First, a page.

The purchase price of milk is something that milk producers and processors are always debating. Usually, only the volume of supply and the price of milk are discussed. The fat and protein content of the milk that will be processed are of little concern to processors. This is wrong. After all, the outcome of the finished products and the profit of the processor depend on that.
Earlier, in the interviews with various agrarian media, I have already mentioned the significant differences in the normative values of these indicators in Ukraine and EU countries. Let me remind you once again:
Ukraine: fat 3.4%, protein 3.0%
France: fat 3.8%, protein 3.2%
Germany: fat 4.0%, protein 3.3%
Netherlands: fat 4.2%, protein 3.4%
In Ukraine, the actual average annual fat content in commercial milk is 3.7%, and protein is 3.2%. And these indicators could be much higher. High values can be achieved due to better feeding and housing conditions, genetics.
What provides milk producers a higher fat and protein content in milk? If we take the average purchase price of UAH 11,000/t, without VAT and based on basic indicators, then for an additional 0.1% of fat, the farm would receive UAH 129.4 in gross income for each ton of the milk sold. If Ukrainian farmers reach the average value of the Dutch fat/protein indicators, they will receive more than UAH 2 billion every year for additional milk fat and about the same amount for additional protein.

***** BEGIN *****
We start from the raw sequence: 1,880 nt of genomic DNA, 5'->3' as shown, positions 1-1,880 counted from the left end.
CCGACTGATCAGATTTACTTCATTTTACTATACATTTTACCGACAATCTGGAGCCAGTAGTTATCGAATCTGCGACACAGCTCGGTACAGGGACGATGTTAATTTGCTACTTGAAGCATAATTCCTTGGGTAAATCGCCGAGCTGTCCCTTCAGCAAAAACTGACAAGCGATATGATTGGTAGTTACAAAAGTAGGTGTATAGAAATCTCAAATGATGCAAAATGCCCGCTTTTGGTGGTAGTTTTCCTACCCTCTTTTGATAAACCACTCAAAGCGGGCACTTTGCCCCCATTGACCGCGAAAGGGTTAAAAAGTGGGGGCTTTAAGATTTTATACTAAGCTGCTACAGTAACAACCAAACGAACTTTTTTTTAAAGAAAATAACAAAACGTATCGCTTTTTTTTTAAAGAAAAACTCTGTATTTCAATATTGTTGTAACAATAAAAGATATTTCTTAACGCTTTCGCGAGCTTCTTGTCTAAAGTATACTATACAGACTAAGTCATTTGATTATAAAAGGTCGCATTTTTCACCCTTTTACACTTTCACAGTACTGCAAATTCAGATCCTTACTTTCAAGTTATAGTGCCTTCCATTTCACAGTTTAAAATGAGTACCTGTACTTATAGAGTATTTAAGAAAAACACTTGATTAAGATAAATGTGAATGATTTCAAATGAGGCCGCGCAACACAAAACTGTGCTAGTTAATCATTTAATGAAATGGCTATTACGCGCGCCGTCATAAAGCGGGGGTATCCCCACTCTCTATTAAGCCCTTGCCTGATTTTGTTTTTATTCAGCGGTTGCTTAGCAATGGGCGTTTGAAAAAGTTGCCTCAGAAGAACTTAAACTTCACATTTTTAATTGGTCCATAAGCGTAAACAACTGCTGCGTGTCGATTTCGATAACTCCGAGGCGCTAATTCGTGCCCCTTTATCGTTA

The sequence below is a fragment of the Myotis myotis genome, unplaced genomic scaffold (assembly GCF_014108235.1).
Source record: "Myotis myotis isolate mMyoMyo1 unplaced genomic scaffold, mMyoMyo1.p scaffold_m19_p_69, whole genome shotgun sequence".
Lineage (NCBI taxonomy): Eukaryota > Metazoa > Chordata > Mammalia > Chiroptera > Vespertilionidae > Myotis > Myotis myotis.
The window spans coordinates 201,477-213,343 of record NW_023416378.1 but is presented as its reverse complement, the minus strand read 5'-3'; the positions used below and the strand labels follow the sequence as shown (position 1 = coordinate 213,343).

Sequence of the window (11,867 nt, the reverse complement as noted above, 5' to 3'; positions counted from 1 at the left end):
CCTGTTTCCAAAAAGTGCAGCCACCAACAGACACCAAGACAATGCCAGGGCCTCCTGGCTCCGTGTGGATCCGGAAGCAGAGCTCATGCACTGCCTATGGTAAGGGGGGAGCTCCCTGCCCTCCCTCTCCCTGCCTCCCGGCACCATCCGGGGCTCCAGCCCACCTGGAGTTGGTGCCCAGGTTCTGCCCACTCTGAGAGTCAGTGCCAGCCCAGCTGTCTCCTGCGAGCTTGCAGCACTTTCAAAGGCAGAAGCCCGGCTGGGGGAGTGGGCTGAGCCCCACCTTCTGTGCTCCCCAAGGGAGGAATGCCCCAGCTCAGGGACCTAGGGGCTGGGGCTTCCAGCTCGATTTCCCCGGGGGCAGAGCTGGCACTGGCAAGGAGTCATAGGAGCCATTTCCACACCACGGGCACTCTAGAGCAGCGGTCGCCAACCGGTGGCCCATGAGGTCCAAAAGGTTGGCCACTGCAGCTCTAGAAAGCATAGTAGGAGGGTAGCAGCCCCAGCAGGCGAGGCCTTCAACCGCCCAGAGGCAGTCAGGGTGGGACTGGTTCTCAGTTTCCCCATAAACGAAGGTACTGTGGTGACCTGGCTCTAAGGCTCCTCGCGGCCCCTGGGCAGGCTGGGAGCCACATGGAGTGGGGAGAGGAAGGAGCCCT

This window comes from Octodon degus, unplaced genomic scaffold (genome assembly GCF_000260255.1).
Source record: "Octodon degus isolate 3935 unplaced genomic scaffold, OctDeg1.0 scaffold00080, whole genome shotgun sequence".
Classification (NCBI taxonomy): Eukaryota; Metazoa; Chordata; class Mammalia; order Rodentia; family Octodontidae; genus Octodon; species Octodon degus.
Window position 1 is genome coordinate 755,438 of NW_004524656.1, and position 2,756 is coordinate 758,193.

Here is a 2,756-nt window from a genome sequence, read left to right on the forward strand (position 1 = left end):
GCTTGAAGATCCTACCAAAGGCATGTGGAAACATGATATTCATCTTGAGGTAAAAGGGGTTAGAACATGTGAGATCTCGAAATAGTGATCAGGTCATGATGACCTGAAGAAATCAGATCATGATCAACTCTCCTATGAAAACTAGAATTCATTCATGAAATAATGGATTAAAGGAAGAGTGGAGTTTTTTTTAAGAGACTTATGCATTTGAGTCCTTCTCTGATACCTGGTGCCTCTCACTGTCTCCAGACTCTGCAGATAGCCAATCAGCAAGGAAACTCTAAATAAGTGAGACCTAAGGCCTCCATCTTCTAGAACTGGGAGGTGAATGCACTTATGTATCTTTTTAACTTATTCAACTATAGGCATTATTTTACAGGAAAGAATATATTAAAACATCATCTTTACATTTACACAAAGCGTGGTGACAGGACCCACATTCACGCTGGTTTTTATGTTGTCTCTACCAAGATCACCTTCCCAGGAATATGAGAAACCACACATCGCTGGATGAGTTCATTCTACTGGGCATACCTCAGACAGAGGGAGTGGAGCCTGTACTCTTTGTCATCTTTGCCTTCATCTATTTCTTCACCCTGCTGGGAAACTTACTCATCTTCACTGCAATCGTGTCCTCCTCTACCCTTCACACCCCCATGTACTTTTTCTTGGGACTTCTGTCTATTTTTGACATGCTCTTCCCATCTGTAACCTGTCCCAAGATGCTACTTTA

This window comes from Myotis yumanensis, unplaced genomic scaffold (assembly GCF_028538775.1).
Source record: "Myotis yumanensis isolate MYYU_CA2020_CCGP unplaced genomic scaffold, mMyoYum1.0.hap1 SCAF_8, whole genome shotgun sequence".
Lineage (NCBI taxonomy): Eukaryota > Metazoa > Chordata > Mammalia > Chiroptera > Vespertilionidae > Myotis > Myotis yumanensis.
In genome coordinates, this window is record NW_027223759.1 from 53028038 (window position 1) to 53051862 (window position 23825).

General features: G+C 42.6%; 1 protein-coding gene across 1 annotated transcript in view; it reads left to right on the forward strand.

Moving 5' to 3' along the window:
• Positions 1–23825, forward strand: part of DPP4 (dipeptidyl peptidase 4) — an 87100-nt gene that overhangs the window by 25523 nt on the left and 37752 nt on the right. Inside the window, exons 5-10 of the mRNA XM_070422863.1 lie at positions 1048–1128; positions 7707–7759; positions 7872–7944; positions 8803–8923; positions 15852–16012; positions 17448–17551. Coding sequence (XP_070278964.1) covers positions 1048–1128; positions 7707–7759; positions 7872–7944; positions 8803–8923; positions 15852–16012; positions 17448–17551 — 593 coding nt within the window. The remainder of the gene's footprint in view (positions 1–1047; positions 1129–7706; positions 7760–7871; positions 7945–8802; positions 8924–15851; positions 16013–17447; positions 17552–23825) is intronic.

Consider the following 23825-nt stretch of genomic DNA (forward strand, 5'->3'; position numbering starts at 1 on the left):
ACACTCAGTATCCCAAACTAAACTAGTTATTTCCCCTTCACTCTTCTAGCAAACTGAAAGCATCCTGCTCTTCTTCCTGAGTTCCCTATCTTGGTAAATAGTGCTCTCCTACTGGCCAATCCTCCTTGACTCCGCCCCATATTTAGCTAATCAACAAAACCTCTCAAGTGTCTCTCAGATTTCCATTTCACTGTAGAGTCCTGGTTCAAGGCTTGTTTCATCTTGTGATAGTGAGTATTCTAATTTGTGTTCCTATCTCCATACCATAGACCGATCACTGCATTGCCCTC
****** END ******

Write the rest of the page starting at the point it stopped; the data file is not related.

What does the increased fat content mean to a milk processor? Taking into account the fact that all agricultural enterprises of Ukraine produce about 2.5 million tons of marketable milk every year, the difference in the amount of milk fat, which will be received by processors with the mentioned increase in fat content, will be about 17 thousand tons every year. And this is an additional 20,000 tons of butter with the same transport and processing costs!
The question arises: if everyone wins, then why is this topic actually out of attention of both milk producers and processors?
In my opinion, just milk processors can drive change by creating a proper demand. That is, in negotiations for the purchase of milk, milk processors can voice their requirements regarding the level of fat and protein content, having previously calculated the benefit that both the dairy itself and its partners – suppliers of milk – will receive. Meeting these requirements is quite realistic. The processor’s understanding of the benefits of purchasing raw milk with significantly higher fat and protein content will create demand in the market and become an incentive for improving the efficiency of suppliers’ dairy farms. This will give impetus to qualitative changes in the country’s dairy industry and bring Ukrainian domestic standards closer to the European level.